Suspended cyclist Floyd Landis has taken the unusual step of challenging the decision to uphold his positive doping test, stepping outside the anti-doping adjudication system to try to prove in U.S. federal court that his case was not fairly heard by a sports arbitration panel.
Lawyers from firms in California and Texas filed a motion late Thursday in U.S. District Court in Los Angeles to vacate the June arbitrators' award in Landis' appeal to the Court of Arbitration for Sport. That award left Landis suspended for two years and caused him to forfeit the 2006 Tour de France title.
The lawyers filed the motion on the grounds that the three men on the panel -- including the arbitrator Landis chose -- should have disclosed conflicts of interest that could have led to bias in their decision.
Landis was stripped of his 2006 Tour title a year ago after an American Arbitration Association panel ruled his positive test results for synthetic testosterone were accurate. He subsequently appealed that ruling to CAS.
The core of Landis' argument this time is that the three CAS arbitrators who heard his case come from a limited pool of candidates who often switch roles, sometimes serving as panelists, sometimes serving as lawyers representing clients in front of those panels -- thus giving them an incentive to rule favorably for each other.
Jan Paulsson, the high-profile Swedish lawyer chosen by Landis as a panelist, and Richard Young, the U.S. Anti-Doping Agency's lead counsel in the case who also serves as an arbitrator, are cited as prime examples.
The motion also contends that the arbitrators are inclined to rule for the anti-doping agencies in order to continue getting work. In addition, according to the motion, the arbitrators have served in the same rotating roles in high-stakes, non-sports cases.
If Landis were to be successful in the long-shot appeal, he said Friday, "I think I'd have some sense of exoneration -- maybe not what I had hoped for.''
In the short term, Landis said his goal is to get the federal court to vacate the $100,000 fine for reimbursement of legal costs that was levied against him by the CAS panel. His racing suspension ends Jan. 29, but Landis said he has been informed by the USADA that he will not be able to race until he pays the fine, which he argues was arbitrarily imposed and not supported by any evidence.
Young was traveling Friday and said he had not seen the motion, which also asks for a jury trial, and could not comment on specifics. He said he would be surprised if the federal court had jurisdiction over the case, and referred to the recent example of sprinter Justin Gatlin, who was unable to persuade a U.S. Court of Appeals judge to block a CAS-imposed ban on Gatlin's eligibility to compete in the Olympic trials last summer.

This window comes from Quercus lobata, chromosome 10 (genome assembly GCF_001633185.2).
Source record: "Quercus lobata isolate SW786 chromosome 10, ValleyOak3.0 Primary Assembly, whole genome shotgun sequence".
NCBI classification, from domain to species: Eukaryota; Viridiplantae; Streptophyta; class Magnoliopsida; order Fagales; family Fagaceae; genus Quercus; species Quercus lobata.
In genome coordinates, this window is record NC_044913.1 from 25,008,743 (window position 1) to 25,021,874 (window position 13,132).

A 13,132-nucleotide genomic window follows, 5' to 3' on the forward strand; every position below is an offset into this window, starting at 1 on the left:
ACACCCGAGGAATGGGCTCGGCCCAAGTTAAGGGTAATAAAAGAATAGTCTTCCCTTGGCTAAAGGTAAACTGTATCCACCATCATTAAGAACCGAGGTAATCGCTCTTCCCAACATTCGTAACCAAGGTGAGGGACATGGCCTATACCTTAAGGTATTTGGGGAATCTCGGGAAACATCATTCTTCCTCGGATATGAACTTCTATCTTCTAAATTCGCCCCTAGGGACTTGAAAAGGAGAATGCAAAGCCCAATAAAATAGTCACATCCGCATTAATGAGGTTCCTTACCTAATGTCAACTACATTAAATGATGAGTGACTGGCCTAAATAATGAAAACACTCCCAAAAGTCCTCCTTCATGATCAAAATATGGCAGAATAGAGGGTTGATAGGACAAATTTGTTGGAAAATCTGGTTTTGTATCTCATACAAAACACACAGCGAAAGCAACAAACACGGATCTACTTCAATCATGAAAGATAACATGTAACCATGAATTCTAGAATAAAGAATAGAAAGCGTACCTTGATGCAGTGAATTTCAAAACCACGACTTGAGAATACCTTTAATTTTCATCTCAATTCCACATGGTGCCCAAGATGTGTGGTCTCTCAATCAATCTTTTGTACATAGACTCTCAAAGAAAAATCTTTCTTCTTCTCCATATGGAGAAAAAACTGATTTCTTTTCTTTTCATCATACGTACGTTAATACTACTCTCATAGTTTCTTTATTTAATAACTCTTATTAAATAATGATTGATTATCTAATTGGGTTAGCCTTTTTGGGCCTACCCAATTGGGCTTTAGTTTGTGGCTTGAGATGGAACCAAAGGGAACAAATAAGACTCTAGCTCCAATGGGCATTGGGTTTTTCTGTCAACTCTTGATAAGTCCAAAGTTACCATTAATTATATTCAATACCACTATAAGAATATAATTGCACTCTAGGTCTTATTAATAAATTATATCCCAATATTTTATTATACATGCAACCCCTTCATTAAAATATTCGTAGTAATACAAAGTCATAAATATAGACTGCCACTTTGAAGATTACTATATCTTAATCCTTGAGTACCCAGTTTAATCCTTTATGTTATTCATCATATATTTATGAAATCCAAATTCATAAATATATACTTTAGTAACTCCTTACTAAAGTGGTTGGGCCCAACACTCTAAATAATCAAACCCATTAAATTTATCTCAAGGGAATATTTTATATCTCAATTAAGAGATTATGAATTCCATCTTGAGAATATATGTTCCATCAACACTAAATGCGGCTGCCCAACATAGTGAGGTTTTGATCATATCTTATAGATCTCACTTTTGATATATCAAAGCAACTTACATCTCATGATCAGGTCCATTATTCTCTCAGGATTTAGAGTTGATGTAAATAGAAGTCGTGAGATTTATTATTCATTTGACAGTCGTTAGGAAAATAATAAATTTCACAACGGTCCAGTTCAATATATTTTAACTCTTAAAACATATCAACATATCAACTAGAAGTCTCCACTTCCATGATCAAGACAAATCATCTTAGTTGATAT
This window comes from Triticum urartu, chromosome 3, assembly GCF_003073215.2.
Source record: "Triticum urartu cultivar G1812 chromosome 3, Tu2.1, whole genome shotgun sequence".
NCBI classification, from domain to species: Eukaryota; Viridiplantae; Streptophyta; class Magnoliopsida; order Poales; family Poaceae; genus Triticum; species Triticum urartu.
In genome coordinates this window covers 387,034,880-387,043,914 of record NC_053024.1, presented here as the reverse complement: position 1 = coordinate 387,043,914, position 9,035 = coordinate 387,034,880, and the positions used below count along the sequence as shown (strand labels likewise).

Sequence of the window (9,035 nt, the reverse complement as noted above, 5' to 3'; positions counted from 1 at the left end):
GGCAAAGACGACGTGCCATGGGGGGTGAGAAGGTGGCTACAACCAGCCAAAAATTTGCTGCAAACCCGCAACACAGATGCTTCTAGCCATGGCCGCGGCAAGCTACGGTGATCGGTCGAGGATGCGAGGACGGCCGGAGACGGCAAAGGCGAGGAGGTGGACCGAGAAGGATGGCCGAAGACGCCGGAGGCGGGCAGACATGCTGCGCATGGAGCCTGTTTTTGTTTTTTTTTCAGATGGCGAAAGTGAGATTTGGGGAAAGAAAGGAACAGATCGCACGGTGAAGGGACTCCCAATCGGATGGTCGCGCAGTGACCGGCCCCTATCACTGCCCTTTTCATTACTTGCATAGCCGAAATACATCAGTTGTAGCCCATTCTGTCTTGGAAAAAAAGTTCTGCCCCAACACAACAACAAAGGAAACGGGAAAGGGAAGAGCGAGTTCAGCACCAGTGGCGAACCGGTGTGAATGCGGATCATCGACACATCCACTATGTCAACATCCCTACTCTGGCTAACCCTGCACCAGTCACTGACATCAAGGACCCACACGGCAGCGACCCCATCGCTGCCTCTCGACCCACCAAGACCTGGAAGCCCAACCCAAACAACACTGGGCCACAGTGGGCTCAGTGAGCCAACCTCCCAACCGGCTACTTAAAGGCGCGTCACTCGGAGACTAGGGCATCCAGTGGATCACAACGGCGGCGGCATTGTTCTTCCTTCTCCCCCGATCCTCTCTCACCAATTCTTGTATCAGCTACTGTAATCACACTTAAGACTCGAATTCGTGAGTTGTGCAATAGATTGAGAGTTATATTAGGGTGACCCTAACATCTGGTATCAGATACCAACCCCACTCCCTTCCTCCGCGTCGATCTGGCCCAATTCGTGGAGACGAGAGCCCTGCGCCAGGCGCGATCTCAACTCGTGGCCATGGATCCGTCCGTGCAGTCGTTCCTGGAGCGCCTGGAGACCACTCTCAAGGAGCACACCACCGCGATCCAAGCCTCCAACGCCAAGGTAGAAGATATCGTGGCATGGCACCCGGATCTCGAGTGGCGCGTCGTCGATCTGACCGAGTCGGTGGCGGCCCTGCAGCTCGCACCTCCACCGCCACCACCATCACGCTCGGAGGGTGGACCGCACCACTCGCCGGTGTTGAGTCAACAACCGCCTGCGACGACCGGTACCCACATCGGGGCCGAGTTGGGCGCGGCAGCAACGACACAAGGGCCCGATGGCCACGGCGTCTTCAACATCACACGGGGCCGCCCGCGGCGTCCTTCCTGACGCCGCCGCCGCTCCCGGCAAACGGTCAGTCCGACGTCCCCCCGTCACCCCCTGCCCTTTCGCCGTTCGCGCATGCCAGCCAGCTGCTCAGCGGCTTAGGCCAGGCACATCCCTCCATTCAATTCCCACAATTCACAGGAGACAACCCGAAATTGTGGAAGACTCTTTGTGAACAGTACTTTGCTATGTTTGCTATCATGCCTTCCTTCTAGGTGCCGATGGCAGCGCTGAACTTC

"Because CAS is a Swiss body [headquartered in Lausanne, Switzerland], if you want to attack a CAS award, the vehicle is the Swiss Federal Tribunal," Young said. "As far as I know, everyone who has gone outside of that has been unsuccessful."
Young, a veteran litigator based in the Colorado Springs, Colo., office of the Holme, Roberts and Owen law firm, said he has abided by a CAS rule that prohibits arbitrators from serving on panels while they are representing clients in cases pending before CAS.
"The arbitrators based their $100,000 cost award on unsworn statements by USADA's lawyer after the close of the evidence, denying Mr. Landis a right to respond," the motion stated. "In addition, the cost award was outside the scope of the arbitrators' power because the issue of costs had not been formally submitted for decision, and because such an award is not contemplated by the rules governing the proceeding."
The arguments concerning the arbitrators' alleged conflict of interest were made possible only after CAS recently posted archival information -- most of it pre-2003 -- about past cases on its Web site, according to the motion. Prior to that, it had been hard to determine the identities of arbitrators and lawyers involved in specific hearings.
Calling USADA a "repeat player" that frequently brings cases before CAS, Landis' lawyers argued that arbitrators have a "powerful incentive" to rule against athletes in order to secure future assignments. The motion singled out six cases brought against athletes in which Paulsson had represented the International Olympic Committee before panels that included Young as a member.
In addition, the motion stated, Paulsson's firm of Freshfields, Bruckhaus, Derringer represented the city of London during its successful bid process for the 2012 Olympics, which was decided in 2005 by a vote of the IOC members. "Thus, members of the Freshfields firm, particularly Mr. Paulsson, have a significant economic incentive to espouse positions favorable to the IOC and little interest in embracing positions taken by an athlete with adverse interests.''
Bonnie D. Ford is a senior writer for ESPN.com.